This case underscores the importance of interrogatory answers, and attempts to be evasive can come back to bite. In the case of Field v. U.S. Bank National Assn. as Trustee, etc., et al. (2022) 79 Cal.App.5th 703, the California Court of Appeals addressed the issue of evasive discovery responses where a plaintiff who filed a wrongful foreclosure claim could not change a deliberately evasive interrogatory answer in an effort to defeat a motion for summary judgment filed against her by the defense.
Beth Field executed a note for over one million dollars on a piece of property in 2007. She defaulted on her payments and applied for a loan modification in 2017. In 2018 a foreclosure sale occurred and Field sued U.S. Bank and Rushmore Loan Management Services (herein both are known as Rushmore) for wrongful foreclosure. The Court of Appeal ruling concerns a motion for summary judgment filed by the defense after Field answered a contention interrogatory with the response "unsure."
Specifically, the interrogatory in question read as follows:
SPECIAL INTERROGATORY NO. 16: Do YOU contend that the [Notice of Trustee Sale] that YOU reference in paragraph 15 of the [Second Amended Complaint] was not mailed to YOU in compliance with California Civil Code section 2924b? If so, then please provide all facts RELATED TO this contention.
Rushmore moved for summary judgment arguing that the foreclosure against Field was conducted properly. Rushmore presented evidence of a properly recorded notice of the proposed trustee sale. Field opposed the motion claiming that Rushmore never served her with this notice. By making that argument, Field contradicted her discovery response of “Unsure” and changed her legal position to state that she never received the notice in the mail. The trial court granted Rushmore’s motion for summary judgment and dismissed Field’s wrongful foreclosure claim.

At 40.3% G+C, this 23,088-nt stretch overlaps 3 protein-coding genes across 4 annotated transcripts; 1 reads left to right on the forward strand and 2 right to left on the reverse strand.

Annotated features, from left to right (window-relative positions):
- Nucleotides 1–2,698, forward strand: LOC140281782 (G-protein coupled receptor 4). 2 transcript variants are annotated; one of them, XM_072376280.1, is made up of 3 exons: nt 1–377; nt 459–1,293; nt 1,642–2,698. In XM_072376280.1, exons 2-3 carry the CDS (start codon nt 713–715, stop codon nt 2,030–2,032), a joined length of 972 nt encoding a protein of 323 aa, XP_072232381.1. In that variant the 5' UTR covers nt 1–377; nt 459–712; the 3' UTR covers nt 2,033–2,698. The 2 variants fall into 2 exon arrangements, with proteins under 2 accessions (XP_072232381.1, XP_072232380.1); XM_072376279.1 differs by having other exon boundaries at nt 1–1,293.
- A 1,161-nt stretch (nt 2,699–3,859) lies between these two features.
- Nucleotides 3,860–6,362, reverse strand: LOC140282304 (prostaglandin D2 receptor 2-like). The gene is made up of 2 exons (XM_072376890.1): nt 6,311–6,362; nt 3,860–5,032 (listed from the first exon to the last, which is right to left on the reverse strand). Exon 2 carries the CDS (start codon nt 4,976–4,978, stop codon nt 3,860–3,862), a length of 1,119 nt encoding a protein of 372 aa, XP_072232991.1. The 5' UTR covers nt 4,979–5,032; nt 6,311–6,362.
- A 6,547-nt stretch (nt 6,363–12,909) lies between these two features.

Evasive Discovery Responses May Subject a Party to Summary Judgment
The purpose of the discovery process is to ascertain the facts of the matter at hand. It harms the opposing party, the clients and the court when a party chooses to avoid answering discovery truthfully and fully. In this case, Field in effect attempted to change her interrogatory response on the question of whether she received notice of the proposed trustee sale. In her initial response she stated that she was "unsure." After a motion for summary judgment was filed by the defense her response changed when she claimed that she never received the notice. The Code of Civil Procedure (CCP) section 2030.310 allows parties to amend their discovery responses under certain circumstances, but Field did not attempt to utilize this procedure. The court here found this approach to be highly suspect stating, "A party opposing summary judgment may not move the target after the proponent has launched its arrow."
CCP section 2023.010 also provides that evasive responses may be sanctioned by the court. Parties prepare their discovery responses with the help of counsel in most cases so it is reasonable for the opposing party to expect that the interrogatories will be answered in accordance with the requirements of the discovery rules. Here the court found that Field's response was deliberately ambiguous. The defense also asked for any related facts in regard to the response and Field provided none. "A party may not deliberately misconstrue the question in order to supply an evasive answer." Deyo v. Kilbourne (1978) 84 Cal.App.3d 771, 783.
Trial courts who observe parties engaged in such discovery abuse are not obligated to hear a later declaration to the contrary in an attempt to avoid a summary judgment. Field's deliberate and transparent attempt to subvert Rushmore's motion for summary judgment by changing her response after the fact could not stand according to the Court of Appeal . Therefore, the trial court's decision to grant summary judgment to Rushmore was affirmed.